2 July, 2008

Glossary and Definitions of Publishing Terms

By |2023-06-09T11:40:24-07:00July 2, 2008|Publishing, Resources|Comments Off on Glossary and Definitions of Publishing Terms

If you are not familiar with some of the common publishing terms, check out this glossary of publishing-related words and phrases.

Acid-free paper: Alkaline paper, free from chemicals that destroy paper. It lasts longer, but costs more and is generally used for library books.

Advance copies: First books sent to those who ordered, requested or were promised a book, generally before the book goes into distribution.

Alignment: The position of text lines on a page. Left alignment means that the left margin of each line down the page is even, and that the right margin is ragged or uneven; right alignment means that the right margin is even down the page, and the left margin is ragged or uneven. Alignment can also refer to margins being justified, which refers to both left and right margins being even down the page, causing extra spacing between words when necessary. Center alignment means that the lines […]

23 June, 2008

Dialogue Dilemma

By |2023-06-09T11:40:28-07:00June 23, 2008|Resources, Writing|Comments Off on Dialogue Dilemma

As a Wheatmark book editor, I’ve noticed that one of the most common hindrances to good writing happens in dialogue. In many cases, dialogue comes across sounding unnatural, stilted, and sometimes even downright corny (jeepers, Mr. Wilson). The dialogue dilemma seems to challenge even the best writers I come into contact with. So I thought I’d add my two cents worth into the pot on how to improve dialogue.

As a former reporter, I used to rely on dialogue (or quotes, as we newspaper people like to call it) to help break up a story and bring more personality into the news. I usually tried to put a good, catchy quote right after the lead paragraph as a “hook after the hook.” If the quote was good enough, I sometimes even led with it. Of course, there’s a huge difference between newspapers and books, but some of the same principles still […]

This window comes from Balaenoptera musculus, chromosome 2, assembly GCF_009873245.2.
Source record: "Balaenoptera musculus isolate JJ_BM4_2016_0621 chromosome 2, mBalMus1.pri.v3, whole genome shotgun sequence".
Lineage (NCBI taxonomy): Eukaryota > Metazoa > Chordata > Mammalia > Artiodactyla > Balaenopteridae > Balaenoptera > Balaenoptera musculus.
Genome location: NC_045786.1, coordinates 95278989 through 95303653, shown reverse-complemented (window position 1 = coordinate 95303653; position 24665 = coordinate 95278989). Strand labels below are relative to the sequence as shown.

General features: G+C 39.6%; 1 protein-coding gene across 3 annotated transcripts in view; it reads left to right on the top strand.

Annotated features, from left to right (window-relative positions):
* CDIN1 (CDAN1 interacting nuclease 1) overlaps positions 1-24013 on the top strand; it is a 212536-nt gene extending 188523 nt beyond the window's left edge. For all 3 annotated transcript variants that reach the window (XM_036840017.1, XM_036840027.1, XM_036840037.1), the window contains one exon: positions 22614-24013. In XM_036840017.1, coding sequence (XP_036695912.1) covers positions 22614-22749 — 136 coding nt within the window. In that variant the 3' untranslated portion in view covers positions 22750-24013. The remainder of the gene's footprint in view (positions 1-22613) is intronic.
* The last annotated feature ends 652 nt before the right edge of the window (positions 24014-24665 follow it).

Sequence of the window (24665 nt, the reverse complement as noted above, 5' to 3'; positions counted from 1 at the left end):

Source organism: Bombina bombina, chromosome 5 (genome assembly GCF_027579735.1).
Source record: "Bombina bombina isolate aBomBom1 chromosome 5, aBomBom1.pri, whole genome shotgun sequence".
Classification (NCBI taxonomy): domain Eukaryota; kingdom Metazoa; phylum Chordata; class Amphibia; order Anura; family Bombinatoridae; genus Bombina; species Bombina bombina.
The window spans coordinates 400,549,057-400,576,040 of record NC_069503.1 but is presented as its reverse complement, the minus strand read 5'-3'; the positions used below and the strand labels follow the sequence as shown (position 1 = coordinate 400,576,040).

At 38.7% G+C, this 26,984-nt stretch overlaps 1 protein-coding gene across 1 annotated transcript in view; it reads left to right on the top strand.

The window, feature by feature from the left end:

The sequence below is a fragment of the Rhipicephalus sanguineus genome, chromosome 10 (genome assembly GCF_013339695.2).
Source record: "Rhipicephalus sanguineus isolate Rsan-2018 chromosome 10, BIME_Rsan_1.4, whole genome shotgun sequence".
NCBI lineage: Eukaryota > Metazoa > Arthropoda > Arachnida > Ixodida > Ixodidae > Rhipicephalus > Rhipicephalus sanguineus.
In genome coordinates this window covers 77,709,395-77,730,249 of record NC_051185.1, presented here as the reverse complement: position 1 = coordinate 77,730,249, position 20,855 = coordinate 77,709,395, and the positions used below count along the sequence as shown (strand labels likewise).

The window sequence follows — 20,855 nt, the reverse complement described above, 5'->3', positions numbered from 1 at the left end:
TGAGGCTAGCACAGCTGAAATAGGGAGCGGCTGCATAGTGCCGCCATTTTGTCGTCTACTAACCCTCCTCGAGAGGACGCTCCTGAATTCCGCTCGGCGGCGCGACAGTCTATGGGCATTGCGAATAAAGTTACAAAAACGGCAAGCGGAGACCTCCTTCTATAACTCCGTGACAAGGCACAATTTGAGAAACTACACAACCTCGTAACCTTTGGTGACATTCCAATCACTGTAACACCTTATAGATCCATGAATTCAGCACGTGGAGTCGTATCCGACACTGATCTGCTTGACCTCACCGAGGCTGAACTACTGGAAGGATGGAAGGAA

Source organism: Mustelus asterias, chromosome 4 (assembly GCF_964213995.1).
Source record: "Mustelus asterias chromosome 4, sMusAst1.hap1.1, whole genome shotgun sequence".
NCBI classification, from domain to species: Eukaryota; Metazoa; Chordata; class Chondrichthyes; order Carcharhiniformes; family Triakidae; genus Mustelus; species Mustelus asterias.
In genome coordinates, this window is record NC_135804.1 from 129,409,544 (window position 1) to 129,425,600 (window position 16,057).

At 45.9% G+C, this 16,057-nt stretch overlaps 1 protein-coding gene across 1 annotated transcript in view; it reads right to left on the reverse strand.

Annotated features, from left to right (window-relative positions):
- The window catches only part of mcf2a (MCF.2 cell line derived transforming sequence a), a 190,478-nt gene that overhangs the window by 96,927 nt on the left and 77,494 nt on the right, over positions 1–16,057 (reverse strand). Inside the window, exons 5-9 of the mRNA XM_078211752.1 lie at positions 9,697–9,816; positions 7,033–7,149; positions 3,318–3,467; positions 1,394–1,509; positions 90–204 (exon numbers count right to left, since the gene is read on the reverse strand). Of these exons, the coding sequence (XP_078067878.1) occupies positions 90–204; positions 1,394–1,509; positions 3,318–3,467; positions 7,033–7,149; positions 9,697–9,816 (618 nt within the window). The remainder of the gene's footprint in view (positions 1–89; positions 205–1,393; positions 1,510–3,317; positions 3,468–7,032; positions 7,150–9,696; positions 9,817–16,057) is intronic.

21 April, 2008

Nonexclusive Publishing Contract: What It Means to You

By |2023-06-09T11:40:37-07:00April 21, 2008|Publishing, Resources|Comments Off on Nonexclusive Publishing Contract: What It Means to You

Wheatmark’s publishing agreement is nonexclusive. What does it mean to you, the author?

In short it means you are not locked into an exclusive contract; you are free to cancel or publish elsewhere at the same time.

Let’s say you have been publishing your book with Wheatmark for a while, and you have an opportunity to get thousands of copies of your book printed cheaply by a different printer, say, a printer in Hong Kong or even one in the United States. You still want to keep selling your book on Amazon and Barnes & Noble using Wheatmark’s book distribution system, but you just don’t want to pass up the opportunity to get thousands of copies for a better price. The good news is that you can do both: publish your book with Wheatmark and have extra copies printed by different printers. Because our publishing contract is nonexclusive, you have the freedom […]

28 February, 2008

BusinessWeek Wants You to Get Published

By |2023-06-09T11:41:06-07:00February 28, 2008|Publishing, Resources|Comments Off on BusinessWeek Wants You to Get Published

This just in: publishing a book is a smart move for your business. Yesterday, BusinessWeek ran a nice article about how to get a book published to help you grow your business.

To summarize: